9. Moonlight will now show you a page with a button labeled "Desktop". This will start the stream of Stretch's desktop to your laptop or PC. Don't click on it yet. If you already did, exit out using Ctrl+Alt+Shift+Q.

  10. Locate the dummy HDMI dongle included with Stretch. Disconnect all cables from Stretch, swapping the HDMI cable with the dummy HDMI dongle.
    • dummy HDMI dongle
  11. You can now click on the "Desktop" app in Moonlight to begin streaming the robot's desktop to your laptop/PC. You now have a wireless connection to Stretch!

To exit out of the stream, press Ctrl+Alt+Shift+Q. In the future, you can skip the pairing steps since the devices will already be paired.

Tips to optimize Moonlight

  • If the stream feels laggy, you can reduce the bitrate in Moonlight's settings.
    • moonlight settings bitrate
  • If the mouse feels too fast, you can adjust the mouse behavior for remote desktop in Moonlight's settings.
    • moonlight mouse settings
  • If part of the Ubuntu desktop is cut off or the resolution is a poor match for your screen, you can adjust the display settings in Moonlight's settings.
    • moonlight screen settings

Stretch Visual Servoing

If you've reached this point, you're connected to Stretch and ready to roll. Congrats! Let's try the Visual Servoing demo.

visual servoing aruco cube

Visual servoing is a powerful way to achieve fast, precise, and robust motions. For this demo, your Stretch robot needs a Dex Wrist 3, which comes with an Intel Realsense D405 depth camera and a gripper with ArUco markers on the fingers.


If you're using a Stretch 2 or Stretch RE1, your robot may not have a Dex Wrist 3. See the troubleshooting advice below to identify which tool your robot has.

To start the demo, follow these instructions:

  1. Clone this repository on your robot

    git clone
  2. Next, find the transparent acrylic cube that came with your robot. It has a 30 mm by 30 mm ArUco marker on it that encodes the ArUco ID# 202. The robot will try to reach for and grab this cube when it sees the ArUco marker with the D405 camera on its gripper.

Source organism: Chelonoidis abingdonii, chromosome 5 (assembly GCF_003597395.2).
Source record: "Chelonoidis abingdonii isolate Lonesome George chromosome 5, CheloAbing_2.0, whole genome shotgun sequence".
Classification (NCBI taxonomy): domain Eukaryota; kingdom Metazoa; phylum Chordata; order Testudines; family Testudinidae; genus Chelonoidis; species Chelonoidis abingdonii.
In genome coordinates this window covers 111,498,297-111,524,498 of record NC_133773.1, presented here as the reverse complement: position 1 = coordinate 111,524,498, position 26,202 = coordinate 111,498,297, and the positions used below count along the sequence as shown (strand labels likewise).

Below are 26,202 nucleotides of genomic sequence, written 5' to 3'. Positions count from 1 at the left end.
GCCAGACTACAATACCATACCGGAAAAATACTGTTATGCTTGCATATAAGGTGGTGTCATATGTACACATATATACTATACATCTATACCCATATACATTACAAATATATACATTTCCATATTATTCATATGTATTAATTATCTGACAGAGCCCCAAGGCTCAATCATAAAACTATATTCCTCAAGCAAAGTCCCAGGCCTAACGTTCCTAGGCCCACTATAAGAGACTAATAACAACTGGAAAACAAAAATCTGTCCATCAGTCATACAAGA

3. Home the robot

    You may be asked to run before homing.

  4. Enter into the home directory of the cloned repository

    cd ./stretch_visual_servoing
  5. Run the visual servoing demo


The Visual Servoing demo also works with a tennis ball. Check out the instructions in the repo to try it out.

visual servoing tennis ball

visual servoing tennis ball stretch's view

Next Steps

In the next guide, Stretch Hardware Overview, we will start to get familiar with the robot hardware and some common command line tools.


If you're having trouble with the steps in the guide, please check the following tips:

Which operating system is my robot running?

  1. Open system setting by clicking "Settings" in the control panel
    • settings control panel
  2. Scroll down the "About" page
    • settings about page
  3. Locate the "OS Name". Stretch has had 3 OS releases: 18.04, 20.04, and 22.04
    • settings os version

Ubuntu 22.04 is the latest at the time of this writing. The tutorials on this website have been written with 22.04 in mind. If your Stretch is running an older version, consider upgrading using the Upgrading your Operating System guide.

Stretch isn't automatically detected by Moonlight

  • Some routers block local networking. You can try adding the robot by entering it's IP address into Moonlight. On the robot, open a terminal and enter ifconfig. The output typically looks like this. You can find the robot's IP address by searching for the address near terms like "wlp2s0" and "inet" (e.g. in the image below).
  • robot ip address
  • Some routers block all local networking, so it isn't possible to use Moonlight. If possible, use a different router.

Does my robot have a Dex Wrist 3?

  • Here's what the Dex Wrist 3 looks like.
  • If your robot doesn't have a Dex Wrist 3, you can skip the Visual Servoing section.

All materials are Copyright 2020-2024 by Hello Robot Inc. Hello Robot and Stretch are registered trademarks.